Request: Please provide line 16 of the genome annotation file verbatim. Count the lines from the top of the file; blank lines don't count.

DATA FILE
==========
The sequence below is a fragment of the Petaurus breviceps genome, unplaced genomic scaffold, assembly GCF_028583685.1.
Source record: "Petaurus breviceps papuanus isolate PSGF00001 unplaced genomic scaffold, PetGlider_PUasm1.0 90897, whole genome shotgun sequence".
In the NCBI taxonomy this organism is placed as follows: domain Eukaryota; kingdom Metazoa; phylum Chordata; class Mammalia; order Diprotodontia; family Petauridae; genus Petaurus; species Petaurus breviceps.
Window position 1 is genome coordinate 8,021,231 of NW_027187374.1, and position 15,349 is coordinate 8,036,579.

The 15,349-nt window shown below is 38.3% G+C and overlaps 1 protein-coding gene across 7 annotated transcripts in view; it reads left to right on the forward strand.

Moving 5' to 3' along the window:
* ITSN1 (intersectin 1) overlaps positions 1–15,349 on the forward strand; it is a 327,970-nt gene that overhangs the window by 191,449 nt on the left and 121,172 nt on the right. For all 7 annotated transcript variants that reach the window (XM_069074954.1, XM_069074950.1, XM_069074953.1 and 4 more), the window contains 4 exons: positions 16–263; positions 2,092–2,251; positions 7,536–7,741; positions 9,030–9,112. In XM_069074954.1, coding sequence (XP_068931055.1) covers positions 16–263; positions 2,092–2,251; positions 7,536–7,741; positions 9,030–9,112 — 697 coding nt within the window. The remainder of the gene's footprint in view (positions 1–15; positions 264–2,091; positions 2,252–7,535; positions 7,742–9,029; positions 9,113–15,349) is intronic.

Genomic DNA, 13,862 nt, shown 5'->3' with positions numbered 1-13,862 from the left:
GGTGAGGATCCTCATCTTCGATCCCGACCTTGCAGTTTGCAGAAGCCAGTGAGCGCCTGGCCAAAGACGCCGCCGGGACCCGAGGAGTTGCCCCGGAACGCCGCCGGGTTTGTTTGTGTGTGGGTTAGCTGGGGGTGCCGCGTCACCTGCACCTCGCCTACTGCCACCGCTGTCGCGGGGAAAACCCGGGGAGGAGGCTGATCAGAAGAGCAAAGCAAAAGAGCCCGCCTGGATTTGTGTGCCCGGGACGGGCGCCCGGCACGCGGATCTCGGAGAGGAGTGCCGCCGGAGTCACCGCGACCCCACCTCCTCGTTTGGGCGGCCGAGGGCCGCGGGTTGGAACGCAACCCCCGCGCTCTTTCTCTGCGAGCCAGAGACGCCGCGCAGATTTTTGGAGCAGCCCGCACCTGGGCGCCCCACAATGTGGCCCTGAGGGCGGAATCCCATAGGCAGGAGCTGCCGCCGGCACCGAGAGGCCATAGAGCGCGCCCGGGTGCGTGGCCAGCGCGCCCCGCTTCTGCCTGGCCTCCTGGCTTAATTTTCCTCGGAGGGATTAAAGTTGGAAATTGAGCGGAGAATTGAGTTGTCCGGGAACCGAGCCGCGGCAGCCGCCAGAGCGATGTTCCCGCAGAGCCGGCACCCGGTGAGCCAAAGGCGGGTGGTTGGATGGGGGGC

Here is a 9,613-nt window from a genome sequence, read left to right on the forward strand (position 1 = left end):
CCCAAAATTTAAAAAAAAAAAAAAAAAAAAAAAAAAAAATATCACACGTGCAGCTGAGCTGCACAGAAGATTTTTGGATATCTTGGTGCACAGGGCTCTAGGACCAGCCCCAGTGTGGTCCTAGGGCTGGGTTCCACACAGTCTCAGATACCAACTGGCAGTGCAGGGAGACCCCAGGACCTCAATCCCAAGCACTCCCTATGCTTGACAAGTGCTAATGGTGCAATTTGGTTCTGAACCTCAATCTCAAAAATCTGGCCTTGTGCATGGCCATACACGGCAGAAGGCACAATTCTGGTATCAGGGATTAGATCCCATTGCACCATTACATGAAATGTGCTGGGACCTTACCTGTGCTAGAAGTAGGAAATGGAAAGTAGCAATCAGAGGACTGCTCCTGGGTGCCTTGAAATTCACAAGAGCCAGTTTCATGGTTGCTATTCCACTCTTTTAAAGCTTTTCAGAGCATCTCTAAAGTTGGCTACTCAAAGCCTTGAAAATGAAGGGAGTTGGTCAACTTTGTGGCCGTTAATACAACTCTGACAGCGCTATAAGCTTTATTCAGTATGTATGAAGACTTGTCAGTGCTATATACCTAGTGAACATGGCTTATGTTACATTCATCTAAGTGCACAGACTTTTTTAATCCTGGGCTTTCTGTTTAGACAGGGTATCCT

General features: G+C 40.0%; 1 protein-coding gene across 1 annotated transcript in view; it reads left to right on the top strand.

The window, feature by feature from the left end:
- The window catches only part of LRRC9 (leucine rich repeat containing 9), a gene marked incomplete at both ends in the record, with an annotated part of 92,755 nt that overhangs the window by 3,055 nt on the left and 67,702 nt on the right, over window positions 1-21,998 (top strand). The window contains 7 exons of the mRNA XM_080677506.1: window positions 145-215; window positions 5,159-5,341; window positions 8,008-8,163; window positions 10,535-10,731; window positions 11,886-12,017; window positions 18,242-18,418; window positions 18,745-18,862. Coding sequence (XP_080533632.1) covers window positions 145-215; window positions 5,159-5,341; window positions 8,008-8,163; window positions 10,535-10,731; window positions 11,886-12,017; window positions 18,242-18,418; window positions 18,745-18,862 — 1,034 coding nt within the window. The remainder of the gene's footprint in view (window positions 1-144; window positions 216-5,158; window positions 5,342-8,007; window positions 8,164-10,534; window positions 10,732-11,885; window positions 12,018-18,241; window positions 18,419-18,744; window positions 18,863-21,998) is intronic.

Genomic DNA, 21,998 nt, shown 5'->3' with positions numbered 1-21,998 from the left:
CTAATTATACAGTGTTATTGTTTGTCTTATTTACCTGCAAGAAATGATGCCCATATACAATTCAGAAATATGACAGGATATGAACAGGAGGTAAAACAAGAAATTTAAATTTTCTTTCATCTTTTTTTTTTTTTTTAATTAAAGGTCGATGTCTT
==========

CTAATTATACAGTGTTATTGTTTGTCTTATTTACCTGCAAGAAATGATGCCCATATACAATTCAGAAATATGACAGGATATGAACAGGAGGTAAAACAAGAAATTTAAATTTTCTTTCATCTTTTTTTTTTTTTTTAATTAAAGGTCGATGTCTT